Natural gas giant Chesapeake Energy and its CEO Aubrey McClendon are the subjects of a Securities and Exchange Commission inquiry into McClendon’s controversial compensation plan, the company confirmed on Thursday. In a statement released after the close of the stock market, Chesapeake said it had been notified by the SEC that the regulator’s Fort Worth regional office has launched an informal investigation and asked the company and McClendon to preserve certain documents related to the probe.
The SEC inquiry, which had been previously reported, comes amid growing scrutiny of a controversial plan that allows McClendon to buy a stake of each of the wells that Chesapeake drills, as a well as a billion-dollar loan McClendon reportedly used to help finance the stakes. In the program, called the Founder Well Participation Program, McClendon was allowed to buy a 2.5% stake in each of the company’s thousands of wells.
Facing growing scrutiny, the company’s board said it would not extend the plan beyond its scheduled end in 2015. The board also said that McClendon would give up his post as company chairman.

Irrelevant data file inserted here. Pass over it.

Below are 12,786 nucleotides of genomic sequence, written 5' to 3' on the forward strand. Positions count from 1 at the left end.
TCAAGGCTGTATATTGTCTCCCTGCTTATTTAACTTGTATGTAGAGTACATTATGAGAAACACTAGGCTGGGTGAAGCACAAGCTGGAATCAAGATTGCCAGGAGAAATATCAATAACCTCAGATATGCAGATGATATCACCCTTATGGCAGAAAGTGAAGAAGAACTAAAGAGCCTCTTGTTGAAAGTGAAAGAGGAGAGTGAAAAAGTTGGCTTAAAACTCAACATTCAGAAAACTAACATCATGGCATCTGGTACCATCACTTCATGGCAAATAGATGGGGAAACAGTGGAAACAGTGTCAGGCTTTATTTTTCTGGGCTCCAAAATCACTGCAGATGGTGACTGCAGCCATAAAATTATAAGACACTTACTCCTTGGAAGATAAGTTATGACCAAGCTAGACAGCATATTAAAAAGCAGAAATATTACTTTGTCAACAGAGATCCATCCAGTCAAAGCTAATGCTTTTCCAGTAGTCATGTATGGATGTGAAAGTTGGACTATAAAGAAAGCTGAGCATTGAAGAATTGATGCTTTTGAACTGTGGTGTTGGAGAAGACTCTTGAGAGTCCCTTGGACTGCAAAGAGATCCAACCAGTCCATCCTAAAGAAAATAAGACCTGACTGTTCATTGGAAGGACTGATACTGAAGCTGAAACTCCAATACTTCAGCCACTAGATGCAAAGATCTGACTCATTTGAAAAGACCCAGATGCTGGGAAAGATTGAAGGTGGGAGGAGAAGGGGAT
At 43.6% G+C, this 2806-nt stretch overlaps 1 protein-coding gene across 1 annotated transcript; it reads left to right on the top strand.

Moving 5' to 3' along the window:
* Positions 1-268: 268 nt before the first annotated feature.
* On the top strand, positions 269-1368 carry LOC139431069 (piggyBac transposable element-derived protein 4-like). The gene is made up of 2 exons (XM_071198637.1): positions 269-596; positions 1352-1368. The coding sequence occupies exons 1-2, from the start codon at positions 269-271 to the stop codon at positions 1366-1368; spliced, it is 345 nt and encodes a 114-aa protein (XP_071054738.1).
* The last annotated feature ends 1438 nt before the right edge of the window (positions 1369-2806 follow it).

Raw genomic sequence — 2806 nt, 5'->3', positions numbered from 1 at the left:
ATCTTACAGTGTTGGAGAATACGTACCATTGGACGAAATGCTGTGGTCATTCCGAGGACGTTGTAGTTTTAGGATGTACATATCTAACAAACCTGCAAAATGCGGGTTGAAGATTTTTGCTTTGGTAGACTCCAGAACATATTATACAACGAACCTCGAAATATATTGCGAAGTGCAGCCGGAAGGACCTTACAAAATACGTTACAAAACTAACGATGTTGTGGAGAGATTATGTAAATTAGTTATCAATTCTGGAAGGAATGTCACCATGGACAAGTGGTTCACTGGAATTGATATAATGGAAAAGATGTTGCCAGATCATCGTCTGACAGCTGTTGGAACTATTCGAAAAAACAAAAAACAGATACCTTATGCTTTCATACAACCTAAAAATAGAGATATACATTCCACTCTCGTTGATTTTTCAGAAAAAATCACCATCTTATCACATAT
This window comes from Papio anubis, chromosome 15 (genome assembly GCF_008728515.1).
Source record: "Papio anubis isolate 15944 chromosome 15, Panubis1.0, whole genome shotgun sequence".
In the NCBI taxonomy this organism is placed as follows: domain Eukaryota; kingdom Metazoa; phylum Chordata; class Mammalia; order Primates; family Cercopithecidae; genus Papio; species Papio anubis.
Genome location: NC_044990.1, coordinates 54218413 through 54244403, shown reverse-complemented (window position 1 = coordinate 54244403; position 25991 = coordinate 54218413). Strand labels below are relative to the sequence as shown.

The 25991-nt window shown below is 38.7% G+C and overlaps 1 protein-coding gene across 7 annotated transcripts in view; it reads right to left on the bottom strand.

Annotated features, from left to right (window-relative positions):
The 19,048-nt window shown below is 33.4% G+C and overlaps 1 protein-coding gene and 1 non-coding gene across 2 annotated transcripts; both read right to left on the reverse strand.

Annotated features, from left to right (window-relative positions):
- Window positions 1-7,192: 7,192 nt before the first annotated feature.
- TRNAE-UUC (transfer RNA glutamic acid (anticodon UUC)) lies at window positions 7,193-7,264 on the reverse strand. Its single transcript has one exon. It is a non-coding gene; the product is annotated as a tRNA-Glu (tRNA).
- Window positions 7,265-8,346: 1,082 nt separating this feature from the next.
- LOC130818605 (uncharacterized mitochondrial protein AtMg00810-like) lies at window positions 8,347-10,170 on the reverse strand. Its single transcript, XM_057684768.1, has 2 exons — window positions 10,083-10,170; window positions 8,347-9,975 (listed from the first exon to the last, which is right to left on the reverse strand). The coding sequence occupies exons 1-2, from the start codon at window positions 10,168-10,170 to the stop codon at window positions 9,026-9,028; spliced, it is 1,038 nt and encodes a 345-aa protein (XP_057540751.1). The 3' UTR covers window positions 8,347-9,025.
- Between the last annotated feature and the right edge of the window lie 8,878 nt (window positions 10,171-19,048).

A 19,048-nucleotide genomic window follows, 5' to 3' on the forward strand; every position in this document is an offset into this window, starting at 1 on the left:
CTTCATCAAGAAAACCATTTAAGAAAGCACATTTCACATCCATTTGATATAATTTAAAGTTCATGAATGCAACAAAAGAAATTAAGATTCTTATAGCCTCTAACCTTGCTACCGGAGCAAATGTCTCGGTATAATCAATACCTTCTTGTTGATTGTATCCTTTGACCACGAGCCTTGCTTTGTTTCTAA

Meanwhile, Reuters reported on Wednesday that from 2004 through 2008, McClendon ran a secret $200 million hedge fund that traded oil and gas contracts at a time when McClendon was privy to potentially market-moving information in his role as CEO of the energy giant. U.S. Sen. Bill Nelson, a Florida Democrat, asked the the Justice Dept. to investigate Chesapeake for potential “fraud, price manipulation, conflicts-of-interest, or other illegal activities.”
During the conference call Wednesday, McClendon said he was “deeply sorry for all the distractions of the past two weeks.” He also referred to media reports as “misinformation.” Chesapeake did not offer details about what the regulators are investigating, but said that the company and McClendon would cooperate with the probe.